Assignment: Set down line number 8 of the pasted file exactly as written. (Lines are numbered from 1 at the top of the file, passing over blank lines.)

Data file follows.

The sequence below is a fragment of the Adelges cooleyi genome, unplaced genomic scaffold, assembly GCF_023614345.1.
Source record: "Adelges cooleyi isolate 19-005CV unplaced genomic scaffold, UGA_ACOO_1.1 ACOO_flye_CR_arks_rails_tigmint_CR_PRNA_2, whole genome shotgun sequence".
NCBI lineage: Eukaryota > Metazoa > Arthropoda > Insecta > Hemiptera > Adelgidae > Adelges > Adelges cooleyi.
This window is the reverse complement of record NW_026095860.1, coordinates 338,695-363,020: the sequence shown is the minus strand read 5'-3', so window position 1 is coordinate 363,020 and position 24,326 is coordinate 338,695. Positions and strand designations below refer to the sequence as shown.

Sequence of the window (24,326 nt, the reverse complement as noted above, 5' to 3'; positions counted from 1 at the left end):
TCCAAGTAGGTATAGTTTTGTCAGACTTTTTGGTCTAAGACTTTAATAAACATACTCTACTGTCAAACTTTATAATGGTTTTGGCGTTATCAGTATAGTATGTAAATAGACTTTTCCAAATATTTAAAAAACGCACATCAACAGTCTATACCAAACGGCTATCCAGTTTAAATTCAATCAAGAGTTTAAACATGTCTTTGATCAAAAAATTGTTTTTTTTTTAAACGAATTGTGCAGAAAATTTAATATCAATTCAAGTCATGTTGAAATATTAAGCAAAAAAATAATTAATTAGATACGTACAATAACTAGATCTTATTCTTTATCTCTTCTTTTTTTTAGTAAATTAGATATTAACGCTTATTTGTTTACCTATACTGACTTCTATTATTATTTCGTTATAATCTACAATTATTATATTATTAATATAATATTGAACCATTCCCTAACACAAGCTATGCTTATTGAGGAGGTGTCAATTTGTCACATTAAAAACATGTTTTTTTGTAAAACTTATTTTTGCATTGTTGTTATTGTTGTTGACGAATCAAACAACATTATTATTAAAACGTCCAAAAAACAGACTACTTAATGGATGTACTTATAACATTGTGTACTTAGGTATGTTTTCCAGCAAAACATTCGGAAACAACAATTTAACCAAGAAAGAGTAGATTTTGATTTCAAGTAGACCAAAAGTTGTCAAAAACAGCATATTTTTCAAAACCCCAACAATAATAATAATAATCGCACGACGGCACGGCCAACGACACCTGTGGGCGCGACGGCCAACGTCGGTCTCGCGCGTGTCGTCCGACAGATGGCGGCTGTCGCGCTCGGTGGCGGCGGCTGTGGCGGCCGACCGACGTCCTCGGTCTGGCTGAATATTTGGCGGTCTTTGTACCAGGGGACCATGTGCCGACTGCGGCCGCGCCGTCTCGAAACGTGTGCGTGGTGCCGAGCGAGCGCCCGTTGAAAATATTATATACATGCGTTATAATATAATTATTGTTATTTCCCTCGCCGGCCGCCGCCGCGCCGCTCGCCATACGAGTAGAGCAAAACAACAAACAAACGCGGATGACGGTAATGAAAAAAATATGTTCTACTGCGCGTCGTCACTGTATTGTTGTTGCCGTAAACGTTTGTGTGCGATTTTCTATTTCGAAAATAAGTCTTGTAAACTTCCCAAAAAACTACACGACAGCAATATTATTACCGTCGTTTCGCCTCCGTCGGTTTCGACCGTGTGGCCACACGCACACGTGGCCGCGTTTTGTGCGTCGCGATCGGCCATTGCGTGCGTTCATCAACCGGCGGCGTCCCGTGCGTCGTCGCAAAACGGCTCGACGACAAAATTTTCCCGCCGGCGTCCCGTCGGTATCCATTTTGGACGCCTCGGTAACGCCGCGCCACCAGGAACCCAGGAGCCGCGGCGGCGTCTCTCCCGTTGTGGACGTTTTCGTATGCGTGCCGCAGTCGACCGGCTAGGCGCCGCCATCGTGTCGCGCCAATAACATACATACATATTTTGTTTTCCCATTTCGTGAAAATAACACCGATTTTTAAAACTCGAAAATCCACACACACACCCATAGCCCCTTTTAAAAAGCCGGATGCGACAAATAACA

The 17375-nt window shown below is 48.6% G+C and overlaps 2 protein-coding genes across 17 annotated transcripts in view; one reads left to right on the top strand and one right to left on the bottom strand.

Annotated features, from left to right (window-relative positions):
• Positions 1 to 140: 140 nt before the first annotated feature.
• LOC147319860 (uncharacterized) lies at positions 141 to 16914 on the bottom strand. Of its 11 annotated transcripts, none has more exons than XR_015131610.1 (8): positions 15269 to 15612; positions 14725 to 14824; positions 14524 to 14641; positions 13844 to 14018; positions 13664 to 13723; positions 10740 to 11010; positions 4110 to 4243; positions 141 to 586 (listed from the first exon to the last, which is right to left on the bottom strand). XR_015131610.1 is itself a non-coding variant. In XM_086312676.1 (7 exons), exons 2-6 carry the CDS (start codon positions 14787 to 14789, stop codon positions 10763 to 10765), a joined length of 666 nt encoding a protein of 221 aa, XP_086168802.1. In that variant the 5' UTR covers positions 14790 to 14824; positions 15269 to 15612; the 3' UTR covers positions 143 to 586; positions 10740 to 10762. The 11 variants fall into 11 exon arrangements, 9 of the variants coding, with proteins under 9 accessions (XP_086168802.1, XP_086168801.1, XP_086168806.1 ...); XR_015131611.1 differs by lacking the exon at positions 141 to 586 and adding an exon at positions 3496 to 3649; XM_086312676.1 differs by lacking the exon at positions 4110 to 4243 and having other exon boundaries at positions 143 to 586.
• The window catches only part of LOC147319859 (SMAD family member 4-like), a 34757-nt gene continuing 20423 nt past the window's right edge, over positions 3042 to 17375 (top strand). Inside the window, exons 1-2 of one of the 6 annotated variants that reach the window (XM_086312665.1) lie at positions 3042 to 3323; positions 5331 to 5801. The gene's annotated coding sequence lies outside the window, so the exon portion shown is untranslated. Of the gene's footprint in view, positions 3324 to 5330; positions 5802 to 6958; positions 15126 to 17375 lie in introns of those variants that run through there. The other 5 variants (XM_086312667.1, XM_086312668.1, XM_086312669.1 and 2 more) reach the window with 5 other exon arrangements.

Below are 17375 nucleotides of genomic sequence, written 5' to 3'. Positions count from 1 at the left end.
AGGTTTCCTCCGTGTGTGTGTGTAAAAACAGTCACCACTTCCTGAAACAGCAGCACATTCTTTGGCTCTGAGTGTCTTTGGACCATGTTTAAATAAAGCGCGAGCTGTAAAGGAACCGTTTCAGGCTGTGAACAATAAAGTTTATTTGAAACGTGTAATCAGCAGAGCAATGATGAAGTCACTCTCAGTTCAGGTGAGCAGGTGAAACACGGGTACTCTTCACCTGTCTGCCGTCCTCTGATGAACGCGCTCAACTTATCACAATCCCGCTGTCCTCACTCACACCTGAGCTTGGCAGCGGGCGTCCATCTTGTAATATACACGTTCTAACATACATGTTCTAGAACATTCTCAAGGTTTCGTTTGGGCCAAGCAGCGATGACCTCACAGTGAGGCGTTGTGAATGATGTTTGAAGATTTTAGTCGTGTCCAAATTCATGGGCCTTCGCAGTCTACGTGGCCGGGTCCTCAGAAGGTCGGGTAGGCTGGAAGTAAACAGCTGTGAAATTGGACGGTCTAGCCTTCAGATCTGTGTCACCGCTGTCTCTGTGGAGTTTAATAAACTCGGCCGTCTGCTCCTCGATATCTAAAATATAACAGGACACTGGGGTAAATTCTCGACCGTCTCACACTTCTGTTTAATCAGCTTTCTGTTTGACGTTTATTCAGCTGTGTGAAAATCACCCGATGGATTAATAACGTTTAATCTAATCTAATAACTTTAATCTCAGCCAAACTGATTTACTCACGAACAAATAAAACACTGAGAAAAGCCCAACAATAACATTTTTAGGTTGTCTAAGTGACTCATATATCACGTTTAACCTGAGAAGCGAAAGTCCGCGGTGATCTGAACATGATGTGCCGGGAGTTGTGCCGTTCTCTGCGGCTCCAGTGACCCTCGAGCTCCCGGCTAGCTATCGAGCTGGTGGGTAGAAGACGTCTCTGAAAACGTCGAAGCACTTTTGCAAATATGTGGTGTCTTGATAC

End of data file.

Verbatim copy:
Annotated features, from left to right (window-relative positions):